Archive for the 'Soul Food History' Category

Native American Impact

Monday, March 14th, 2011

Southern Native American culture (Cherokee, Chickasaw, Choctaw, Creek) is the cornerstone of the American south’s cuisine. From their cultures came one of the main staples of the Southern diet: corn (maize) — either ground into meal, or, limed with an alkaline salt to make hominy (a.k.a., masa), in a Native American technology known as nixtamalization. ┬áCorn was used to make all kinds of dishes, from the familiar cornbread and grits, to liquors such as whiskey and moonshine (which were important trade items).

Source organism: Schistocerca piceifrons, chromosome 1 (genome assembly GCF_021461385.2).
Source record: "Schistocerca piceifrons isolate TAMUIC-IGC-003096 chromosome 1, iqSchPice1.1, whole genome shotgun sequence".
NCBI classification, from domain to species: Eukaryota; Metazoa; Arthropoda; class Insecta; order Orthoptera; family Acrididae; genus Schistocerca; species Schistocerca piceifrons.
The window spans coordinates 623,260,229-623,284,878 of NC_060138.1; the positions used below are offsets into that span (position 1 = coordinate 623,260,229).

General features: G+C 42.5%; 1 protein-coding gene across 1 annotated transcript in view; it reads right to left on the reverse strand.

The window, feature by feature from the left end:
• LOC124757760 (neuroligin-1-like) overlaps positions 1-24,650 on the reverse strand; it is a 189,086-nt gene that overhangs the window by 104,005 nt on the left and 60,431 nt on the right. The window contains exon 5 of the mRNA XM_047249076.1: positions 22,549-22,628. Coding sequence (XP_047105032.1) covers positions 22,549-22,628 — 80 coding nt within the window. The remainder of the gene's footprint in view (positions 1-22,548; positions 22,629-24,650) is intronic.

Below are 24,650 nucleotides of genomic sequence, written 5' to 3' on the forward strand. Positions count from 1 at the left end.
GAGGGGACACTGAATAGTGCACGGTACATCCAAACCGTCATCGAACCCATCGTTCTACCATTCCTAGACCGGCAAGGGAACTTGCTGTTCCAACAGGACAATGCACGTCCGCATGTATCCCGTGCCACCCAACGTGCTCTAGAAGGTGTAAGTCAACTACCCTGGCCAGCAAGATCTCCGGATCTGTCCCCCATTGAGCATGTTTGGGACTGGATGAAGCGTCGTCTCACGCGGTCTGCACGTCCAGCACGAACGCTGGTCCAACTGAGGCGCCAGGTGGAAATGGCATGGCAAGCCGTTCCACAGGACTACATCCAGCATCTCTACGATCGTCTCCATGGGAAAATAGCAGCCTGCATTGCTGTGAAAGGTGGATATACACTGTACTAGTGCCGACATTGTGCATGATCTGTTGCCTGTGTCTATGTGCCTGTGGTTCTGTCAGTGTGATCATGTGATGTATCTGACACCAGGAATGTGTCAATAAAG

Many fruits are available in this region. Muscadines, blackberries, raspberries, and many other wild berries were part of Southern Native Americans’ diets, as well.

Soul Food Origins

Monday, March 14th, 2011

Soul food cuisine consists of a selection of foods traditional in the cuisine of African Americans. It is closely related to the cuisine of the Southern United States. The descriptive terminology may have originated in the mid-1960s, when soul was a common definer used to describe African-American culture.

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